Baia’s Wine is a company that owns 18 hectares of vineyards and a winery, and annually produces 18 thousand bottles of wine. For over six years, the company has been run by 28-year-old Baia Abuladze. She recalls how as a woman winemaker she used to be treated with scepticism, but managed to break stereotypes by dedicating her life to winemaking and turning it into a successful business.
Baia’s family has been in wine business for many years, so she started working in the vineyard since her primary school years. Having graduated from a university in Tbilisi, she returned to her home village, where she currently runs her winery together with her siblings, producing different wines from Imereti grape varieties.
When they started up their business, the young people knew little about wine production and marketing, so bottling their first bottles was quite challenging.
“Many EU-organized events and trainings helped us quickly gain the knowledge and grow our business”, Baia says, noting that she attended many EU-supported sales and marketing exhibitions and conferences that helped her obtain necessary expertise and establish important contacts.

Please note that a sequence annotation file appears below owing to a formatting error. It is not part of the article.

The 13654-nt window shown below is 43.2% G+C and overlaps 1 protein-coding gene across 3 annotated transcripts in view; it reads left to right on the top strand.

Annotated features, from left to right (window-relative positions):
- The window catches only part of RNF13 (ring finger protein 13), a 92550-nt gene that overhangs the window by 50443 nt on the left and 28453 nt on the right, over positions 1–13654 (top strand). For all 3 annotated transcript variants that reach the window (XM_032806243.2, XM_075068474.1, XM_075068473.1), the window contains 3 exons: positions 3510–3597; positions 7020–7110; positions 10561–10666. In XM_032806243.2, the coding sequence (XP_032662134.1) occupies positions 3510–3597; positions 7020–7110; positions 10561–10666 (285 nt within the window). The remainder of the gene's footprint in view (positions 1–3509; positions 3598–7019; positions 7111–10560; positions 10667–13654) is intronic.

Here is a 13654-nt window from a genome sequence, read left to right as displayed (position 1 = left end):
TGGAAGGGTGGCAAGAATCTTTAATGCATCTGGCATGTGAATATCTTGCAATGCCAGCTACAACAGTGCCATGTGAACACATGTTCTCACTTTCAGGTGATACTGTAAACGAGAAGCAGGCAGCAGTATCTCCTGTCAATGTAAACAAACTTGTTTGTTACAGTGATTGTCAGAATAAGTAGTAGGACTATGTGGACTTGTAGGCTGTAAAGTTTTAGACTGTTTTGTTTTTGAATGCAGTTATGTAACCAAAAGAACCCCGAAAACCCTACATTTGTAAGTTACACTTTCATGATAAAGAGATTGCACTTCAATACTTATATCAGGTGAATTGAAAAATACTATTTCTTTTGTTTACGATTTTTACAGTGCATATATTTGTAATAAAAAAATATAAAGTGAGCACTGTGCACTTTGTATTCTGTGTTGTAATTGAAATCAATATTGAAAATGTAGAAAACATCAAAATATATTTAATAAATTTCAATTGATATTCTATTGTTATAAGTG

Two years into the business, the company started exporting wine, but the road was rather bumpy from the village of Obcha to the EU market. In 2017, Baia tried the Austrian market and it turned a success. Today, Baia’s Wine is exported to 14 countries, mainly the EU, including Germany, France, Denmark and Sweden, with only 40% of it selling in the domestic market.
Exports were also facilitated by the Deep and Comprehensive Free Trade Agreement that permits Georgian goods to enter the EU market with zero import tariffs. Consequently, Baia gained an easier access to the market with some 500 million customers.
“Winemaking is a very interesting business where traditional knowledge should be combined with modern approaches, and the wine needs to be sold to a market that would have an understanding of Georgian wines, especially the classic and traditional ones that differ from region to region in our country. The European market is one of interesting, niche markets for such wines,” says the winemaker.
Apart from developing production, Baia has turned Obcha into an interesting and remarkable agritourism destination. Here tourists can visit the old wine cellar or vineyards and take part in grape harvesting, or engage in many other activities.
Baia has been trying to use a mixture of traditional knowledge and modern approaches in her family business and her efforts have paid off, as Baia’s Wine has become a brand and her constantly developing business has found its niche in both the domestic and foreign markets.
“An area of 18 hectares is large enough to require real good knowledge and experience that we gain as we progress,” Baia says. She knows she still has a long way ahead and she continues working hard to improve the quality of her wine and to stay in the EU market.